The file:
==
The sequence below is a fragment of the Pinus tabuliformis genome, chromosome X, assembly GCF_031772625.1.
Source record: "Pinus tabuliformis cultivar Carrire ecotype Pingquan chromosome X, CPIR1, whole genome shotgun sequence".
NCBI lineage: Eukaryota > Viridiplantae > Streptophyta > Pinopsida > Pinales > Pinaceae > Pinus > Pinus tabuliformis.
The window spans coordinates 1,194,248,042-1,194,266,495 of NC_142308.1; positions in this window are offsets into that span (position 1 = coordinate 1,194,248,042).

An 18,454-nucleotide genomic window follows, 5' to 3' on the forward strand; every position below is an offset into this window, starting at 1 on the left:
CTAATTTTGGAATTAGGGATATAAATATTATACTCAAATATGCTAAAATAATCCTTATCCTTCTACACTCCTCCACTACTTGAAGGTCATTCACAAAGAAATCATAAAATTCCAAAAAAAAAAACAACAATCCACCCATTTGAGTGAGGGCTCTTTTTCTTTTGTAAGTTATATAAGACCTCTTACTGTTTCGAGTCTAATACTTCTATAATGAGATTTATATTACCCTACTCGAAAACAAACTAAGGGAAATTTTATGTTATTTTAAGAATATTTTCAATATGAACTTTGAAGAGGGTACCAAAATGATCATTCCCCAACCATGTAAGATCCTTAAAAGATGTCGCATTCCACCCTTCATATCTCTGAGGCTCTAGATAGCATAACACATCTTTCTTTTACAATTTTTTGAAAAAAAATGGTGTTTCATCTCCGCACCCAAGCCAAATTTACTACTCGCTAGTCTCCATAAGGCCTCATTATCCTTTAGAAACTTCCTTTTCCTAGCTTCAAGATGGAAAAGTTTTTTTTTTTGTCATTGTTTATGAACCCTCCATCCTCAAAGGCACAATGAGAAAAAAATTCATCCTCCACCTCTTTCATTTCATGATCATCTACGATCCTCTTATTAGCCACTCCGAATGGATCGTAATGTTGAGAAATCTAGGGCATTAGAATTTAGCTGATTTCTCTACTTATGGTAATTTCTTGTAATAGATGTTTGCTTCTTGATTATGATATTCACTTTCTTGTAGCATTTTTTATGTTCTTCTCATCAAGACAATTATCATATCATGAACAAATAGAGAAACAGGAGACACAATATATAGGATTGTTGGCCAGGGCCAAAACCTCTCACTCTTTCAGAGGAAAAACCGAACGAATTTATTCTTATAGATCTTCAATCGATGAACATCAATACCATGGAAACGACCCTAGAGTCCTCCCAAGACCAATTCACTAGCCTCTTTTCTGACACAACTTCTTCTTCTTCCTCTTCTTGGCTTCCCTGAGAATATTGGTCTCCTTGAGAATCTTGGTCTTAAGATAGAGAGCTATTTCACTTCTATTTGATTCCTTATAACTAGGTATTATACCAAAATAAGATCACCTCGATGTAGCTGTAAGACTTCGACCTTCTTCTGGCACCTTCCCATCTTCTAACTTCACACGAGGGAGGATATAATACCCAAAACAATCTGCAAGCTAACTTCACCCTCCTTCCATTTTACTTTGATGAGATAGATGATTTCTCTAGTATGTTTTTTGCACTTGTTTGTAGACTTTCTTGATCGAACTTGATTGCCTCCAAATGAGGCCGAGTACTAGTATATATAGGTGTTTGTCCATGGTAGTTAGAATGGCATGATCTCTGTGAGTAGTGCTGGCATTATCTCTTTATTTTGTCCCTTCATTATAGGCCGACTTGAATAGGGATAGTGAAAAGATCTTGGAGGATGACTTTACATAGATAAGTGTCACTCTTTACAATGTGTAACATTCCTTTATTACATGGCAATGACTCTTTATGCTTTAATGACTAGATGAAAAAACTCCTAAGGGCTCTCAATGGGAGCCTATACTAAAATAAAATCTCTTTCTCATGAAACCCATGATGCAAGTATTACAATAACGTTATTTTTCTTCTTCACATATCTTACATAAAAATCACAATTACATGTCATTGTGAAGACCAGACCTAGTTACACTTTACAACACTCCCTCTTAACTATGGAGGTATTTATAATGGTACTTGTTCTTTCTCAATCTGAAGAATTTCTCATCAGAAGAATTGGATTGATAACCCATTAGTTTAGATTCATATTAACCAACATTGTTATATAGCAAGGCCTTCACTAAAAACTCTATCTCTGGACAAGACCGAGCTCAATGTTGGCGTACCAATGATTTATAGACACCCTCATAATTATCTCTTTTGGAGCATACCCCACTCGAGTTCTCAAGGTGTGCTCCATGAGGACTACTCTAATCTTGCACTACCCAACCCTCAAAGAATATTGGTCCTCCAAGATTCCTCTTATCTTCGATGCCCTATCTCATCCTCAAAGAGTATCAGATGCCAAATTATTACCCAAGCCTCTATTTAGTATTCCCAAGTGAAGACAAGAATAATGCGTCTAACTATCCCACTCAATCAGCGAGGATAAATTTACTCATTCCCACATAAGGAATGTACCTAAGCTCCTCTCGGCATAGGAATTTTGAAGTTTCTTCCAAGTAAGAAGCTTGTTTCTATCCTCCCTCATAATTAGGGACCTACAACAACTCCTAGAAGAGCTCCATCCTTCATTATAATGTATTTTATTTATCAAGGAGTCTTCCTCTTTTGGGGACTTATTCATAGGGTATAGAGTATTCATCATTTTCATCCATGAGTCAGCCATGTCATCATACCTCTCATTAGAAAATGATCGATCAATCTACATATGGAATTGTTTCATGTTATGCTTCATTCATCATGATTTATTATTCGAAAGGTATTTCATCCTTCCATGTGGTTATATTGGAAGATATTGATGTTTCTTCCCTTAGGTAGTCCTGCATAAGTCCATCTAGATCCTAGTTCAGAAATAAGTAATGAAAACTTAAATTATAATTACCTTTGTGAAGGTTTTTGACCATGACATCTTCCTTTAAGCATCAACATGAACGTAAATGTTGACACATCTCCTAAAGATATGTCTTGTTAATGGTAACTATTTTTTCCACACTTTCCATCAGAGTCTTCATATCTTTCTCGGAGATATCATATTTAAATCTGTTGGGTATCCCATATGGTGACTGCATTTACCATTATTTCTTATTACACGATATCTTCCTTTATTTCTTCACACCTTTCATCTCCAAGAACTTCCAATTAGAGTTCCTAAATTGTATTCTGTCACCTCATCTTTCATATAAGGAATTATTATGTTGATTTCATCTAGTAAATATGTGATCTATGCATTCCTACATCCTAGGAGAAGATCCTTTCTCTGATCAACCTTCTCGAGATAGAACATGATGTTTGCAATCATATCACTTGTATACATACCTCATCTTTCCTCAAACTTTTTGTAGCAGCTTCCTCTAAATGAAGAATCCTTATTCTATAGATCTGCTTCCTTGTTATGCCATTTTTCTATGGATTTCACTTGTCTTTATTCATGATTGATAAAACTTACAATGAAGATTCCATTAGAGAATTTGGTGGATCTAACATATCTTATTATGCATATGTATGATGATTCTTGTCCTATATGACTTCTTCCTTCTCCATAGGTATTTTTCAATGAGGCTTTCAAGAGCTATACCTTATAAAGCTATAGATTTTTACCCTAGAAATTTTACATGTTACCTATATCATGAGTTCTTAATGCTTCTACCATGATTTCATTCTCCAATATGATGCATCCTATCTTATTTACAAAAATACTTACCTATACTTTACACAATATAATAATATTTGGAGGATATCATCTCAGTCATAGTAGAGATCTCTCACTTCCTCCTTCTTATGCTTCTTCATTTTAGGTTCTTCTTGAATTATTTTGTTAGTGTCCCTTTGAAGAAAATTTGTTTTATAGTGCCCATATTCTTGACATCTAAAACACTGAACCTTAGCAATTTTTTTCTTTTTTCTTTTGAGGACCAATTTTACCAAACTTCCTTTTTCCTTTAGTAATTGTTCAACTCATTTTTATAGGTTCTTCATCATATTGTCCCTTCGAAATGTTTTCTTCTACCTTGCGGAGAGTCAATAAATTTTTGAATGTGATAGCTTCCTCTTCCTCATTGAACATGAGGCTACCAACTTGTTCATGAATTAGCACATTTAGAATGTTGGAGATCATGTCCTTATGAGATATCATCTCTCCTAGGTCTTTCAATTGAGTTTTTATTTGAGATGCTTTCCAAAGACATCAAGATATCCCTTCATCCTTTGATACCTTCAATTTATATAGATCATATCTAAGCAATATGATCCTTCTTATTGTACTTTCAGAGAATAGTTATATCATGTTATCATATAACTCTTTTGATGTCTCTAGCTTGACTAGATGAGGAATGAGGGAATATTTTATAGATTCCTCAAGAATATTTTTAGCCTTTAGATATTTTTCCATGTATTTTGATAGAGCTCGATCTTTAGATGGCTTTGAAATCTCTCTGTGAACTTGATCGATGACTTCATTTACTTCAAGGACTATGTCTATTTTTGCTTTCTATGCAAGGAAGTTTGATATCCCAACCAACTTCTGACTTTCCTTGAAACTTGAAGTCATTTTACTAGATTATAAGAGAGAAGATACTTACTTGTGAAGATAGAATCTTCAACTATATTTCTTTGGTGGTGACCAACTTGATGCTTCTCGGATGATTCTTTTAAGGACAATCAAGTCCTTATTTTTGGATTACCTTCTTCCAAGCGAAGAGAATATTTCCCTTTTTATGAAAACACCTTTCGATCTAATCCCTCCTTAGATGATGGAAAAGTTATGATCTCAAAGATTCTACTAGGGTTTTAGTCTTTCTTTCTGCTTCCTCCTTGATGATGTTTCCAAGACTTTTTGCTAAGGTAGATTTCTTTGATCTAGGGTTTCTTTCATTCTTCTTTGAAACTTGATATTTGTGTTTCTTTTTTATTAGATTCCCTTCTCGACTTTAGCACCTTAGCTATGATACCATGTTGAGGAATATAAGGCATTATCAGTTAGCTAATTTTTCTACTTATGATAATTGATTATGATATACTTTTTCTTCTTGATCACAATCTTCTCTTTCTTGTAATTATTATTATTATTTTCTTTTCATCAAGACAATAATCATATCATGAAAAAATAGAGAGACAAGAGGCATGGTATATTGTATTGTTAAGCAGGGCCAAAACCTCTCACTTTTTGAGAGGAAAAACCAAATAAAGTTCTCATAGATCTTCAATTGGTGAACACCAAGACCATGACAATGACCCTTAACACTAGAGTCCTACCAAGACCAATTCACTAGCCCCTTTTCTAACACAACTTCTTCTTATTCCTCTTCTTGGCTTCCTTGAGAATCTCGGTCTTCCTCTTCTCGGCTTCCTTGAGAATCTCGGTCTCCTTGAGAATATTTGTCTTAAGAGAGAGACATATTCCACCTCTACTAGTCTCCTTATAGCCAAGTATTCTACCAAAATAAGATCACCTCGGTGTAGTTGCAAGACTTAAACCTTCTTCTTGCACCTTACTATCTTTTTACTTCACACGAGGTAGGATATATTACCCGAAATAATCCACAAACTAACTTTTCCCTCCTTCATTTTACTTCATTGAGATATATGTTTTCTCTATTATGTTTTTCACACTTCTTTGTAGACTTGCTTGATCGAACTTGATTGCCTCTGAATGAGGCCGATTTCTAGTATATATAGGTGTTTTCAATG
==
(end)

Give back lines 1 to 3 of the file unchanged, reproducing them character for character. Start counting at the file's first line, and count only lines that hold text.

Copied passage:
The sequence below is a fragment of the Pinus tabuliformis genome, chromosome X, assembly GCF_031772625.1.
Source record: "Pinus tabuliformis cultivar Carrire ecotype Pingquan chromosome X, CPIR1, whole genome shotgun sequence".
NCBI lineage: Eukaryota > Viridiplantae > Streptophyta > Pinopsida > Pinales > Pinaceae > Pinus > Pinus tabuliformis.